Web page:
CD Review of Body of War by Various Artists
Recommended if you like
Pearl Jam, Rage Against the Machine, Public Enemy
Label
Sire Records
Various Artists:
Body of War

Reviewed by Greg M. Schwartz

B
ody of War is a new documentary about Iraq war vet Tomas Young, who was paralyzed just five days after arriving for duty. The songs on the two-disc soundtrack were hand-picked by Young for having helped inspire him during his struggle to adapt to his new physical limitations. The tracks span a variety of moods and genres from rock and punk to folk and hip-hop, covering everything from melancholy to rage.

Highlights include a new anti-war song by Pearl Jam’s Eddie Vedder, “No More,” which was written specifically for Young and here features a guest spot from Ben Harper. Pearl Jam also contributes a chilling live version of Bob Dylan’s classic “Masters of War.” Many of the songs on the collection have been widely heard before, but hearing tunes such as System of a Down’s “B.Y.O.B.,” Rage Against the Machine’s “Guerrilla Radio,” Bright Eyes’ “When the President Talks to God,” John Lennon’s “Gimme Some Truth” and Neil Young’s “The Restless Consumer” in this context lends the songs a renewed immediacy, highlighting their ever-increasing relevance.

Hip-hop and punk are well represented too, demonstrating how anti-war sentiment transcends musical boundaries. Tunes such as Michael Franti & Spearhead’s “Light Up Ya Lighter,” Public Enemy’s “Son of a Bush” and Immortal Technique’s “The 4th Branch” demonstrate the strength of hip-hop’s political side and put apolitical bling pushers like 50 Cent and Jay-Z to shame. Immortal Technique’s critique of the mainstream media is one of the greatest anti-establishment cuts you’ll never hear on the radio. Then there’s Talib Kweli’s “Bushonomics,” featuring a guest spot from historian Cornel West, who chips in lines like “We go from bling bling to let freedom ring.”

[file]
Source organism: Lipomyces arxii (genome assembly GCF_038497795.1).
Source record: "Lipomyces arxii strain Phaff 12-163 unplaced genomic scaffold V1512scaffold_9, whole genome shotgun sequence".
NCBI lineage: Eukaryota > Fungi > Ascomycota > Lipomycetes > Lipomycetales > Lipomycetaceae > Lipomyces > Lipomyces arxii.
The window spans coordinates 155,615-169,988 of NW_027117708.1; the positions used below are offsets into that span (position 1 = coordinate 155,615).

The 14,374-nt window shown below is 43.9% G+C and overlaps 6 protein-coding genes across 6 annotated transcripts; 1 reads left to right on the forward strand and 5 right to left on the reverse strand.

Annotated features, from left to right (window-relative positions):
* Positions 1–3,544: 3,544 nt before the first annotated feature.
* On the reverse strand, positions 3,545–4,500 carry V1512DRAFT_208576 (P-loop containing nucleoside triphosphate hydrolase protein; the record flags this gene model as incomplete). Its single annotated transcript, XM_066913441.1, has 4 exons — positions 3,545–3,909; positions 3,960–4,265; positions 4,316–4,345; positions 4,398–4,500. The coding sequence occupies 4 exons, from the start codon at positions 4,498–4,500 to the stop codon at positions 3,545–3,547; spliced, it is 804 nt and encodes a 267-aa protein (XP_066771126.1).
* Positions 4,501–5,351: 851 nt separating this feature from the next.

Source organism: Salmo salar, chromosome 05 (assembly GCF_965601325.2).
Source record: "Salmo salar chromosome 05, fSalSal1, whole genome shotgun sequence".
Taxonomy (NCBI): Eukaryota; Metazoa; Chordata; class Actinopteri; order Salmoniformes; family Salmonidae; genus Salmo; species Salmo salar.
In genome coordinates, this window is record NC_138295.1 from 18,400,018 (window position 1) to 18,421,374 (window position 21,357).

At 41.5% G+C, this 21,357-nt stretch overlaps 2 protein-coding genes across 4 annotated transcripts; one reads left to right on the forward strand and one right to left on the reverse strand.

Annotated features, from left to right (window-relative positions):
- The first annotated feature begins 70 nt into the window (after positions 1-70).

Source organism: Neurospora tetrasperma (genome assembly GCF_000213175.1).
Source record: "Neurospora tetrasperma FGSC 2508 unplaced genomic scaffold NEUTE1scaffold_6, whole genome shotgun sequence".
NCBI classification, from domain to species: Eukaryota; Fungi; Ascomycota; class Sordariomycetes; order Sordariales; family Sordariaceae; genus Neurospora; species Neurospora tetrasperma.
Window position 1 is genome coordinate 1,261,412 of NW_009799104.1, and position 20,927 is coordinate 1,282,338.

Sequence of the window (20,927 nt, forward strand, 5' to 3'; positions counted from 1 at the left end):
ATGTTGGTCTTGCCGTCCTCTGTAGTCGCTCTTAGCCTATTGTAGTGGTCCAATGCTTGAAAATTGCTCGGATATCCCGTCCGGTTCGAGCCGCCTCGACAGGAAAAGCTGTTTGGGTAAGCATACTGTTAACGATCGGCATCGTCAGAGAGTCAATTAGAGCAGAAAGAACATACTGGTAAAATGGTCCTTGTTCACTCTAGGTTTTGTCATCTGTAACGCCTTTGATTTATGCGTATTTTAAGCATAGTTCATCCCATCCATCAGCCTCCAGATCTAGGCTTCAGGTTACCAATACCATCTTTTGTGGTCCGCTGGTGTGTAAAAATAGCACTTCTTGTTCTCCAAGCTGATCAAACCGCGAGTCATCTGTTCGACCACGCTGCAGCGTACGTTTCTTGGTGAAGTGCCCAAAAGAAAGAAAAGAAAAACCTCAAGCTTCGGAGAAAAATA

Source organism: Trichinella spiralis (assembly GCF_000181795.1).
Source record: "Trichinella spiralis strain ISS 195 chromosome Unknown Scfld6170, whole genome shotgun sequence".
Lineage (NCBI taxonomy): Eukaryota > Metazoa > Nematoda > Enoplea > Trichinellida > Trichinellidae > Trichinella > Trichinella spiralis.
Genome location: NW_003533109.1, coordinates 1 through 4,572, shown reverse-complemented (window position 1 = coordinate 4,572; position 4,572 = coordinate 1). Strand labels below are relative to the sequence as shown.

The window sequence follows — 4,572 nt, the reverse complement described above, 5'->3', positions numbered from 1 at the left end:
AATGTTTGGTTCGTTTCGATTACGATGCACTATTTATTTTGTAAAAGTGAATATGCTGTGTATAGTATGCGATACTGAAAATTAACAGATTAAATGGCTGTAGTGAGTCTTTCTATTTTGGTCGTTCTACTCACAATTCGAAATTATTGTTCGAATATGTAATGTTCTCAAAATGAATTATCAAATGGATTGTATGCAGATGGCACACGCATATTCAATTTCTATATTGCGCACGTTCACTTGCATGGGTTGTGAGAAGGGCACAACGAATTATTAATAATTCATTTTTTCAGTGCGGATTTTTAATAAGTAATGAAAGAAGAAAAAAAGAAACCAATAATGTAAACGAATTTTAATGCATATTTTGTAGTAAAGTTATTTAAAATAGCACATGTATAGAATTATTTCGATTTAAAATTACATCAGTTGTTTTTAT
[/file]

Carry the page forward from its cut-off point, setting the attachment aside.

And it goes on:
Bad Religion’s “Let Them Eat War,” Against Me!’s “White People for Peace,” No Use For a Name’s “Fields of Agony” and Bouncing Souls’ “Letter from Iraq” show that the punk community has a political side as well (but where’s Pittsburgh’s Anti-Flag, arguably the most political punk band of all?) “White People for Peace” has one of the most melodically addictive choruses to come down the punk rock pike in some time.

There’s plenty more on this two disc set – Rage’s Tom Morello dons his Nightwatchman acoustic persona to deliver a moving “Battle Hymns,” while Bruce Springsteen offers a deep cut with “Devils & Dust.” Kimya Dawson’s “Anthrax” is downright haunting, as is Tori Amos’s “Yo George,” which clocks in at an all-too-brief 1:25, but her moving ode to “the madness of King George” cuts deep. Laura Cantrell’s “Love Vigilantes” offers a touching country song about a vet wanting to see his wife and kid, and Ben Harper’s “Black Rain” is a super-funky take on Katrina, gas prices and useless college degrees that brilliantly recalls the vibe of James Brown’s “The Big Payback.” Roger Waters chips in with “To Kill the Child,” a lament similar to Harper’s in theme but with classic Pink Floyd-ian big production values.

Tomas Young has done a fantastic job of putting together a wide variety of music here, which demonstrates that the musical community of 2008 is every bit as anti-war as the class of 1968 – we consumers just aren’t getting to hear it on the corporate-controlled airwaves. With each purchase of the soundtrack also generating a donation to Iraq Veterans Against the War, there might be no better way for a pop music fan to support the troops than by buying this soundtrack.

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